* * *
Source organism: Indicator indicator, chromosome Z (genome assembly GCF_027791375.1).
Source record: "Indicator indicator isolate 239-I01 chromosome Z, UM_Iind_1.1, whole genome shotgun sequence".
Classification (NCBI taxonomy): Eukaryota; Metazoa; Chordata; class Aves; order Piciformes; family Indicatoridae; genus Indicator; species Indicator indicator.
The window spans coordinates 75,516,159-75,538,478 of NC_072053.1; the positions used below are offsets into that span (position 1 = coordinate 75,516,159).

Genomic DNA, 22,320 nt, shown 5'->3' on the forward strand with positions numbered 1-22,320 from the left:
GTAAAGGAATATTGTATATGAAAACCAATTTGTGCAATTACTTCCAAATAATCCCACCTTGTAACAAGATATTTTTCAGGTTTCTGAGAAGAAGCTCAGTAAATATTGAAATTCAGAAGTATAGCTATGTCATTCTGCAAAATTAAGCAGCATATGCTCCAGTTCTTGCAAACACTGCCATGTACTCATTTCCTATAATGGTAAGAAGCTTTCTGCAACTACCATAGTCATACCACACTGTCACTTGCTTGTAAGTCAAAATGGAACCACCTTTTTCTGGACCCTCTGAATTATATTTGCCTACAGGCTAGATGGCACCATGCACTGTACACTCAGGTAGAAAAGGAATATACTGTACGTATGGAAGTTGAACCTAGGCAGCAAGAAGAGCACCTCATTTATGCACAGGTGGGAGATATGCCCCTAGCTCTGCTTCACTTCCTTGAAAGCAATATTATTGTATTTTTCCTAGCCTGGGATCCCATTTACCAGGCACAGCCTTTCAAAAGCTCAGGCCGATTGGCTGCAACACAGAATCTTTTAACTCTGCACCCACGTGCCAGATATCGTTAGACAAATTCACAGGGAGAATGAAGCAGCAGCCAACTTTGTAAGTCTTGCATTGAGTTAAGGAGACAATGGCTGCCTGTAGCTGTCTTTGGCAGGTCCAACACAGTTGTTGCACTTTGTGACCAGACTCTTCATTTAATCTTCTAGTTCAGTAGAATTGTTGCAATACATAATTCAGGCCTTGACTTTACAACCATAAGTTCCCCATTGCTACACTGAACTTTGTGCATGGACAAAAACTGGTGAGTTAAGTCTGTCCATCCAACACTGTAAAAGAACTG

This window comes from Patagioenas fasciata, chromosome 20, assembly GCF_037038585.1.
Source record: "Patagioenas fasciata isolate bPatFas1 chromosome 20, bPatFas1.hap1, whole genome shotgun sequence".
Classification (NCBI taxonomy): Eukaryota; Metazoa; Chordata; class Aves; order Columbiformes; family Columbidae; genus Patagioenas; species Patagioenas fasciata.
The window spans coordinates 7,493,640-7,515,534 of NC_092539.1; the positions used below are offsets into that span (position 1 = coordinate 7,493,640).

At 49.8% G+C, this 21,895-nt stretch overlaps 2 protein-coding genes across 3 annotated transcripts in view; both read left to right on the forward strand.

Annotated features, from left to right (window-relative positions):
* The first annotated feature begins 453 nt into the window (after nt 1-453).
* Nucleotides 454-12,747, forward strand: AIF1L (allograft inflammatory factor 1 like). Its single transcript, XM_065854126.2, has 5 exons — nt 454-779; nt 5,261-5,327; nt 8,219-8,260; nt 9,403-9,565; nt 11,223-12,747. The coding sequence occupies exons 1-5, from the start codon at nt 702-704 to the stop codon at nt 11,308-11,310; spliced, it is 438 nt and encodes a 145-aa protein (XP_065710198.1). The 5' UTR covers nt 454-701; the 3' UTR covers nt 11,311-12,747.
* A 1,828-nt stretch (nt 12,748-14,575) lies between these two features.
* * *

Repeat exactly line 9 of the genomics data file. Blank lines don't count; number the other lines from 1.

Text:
Classification (NCBI taxonomy): Eukaryota; Metazoa; Chordata; class Aves; order Columbiformes; family Columbidae; genus Patagioenas; species Patagioenas fasciata.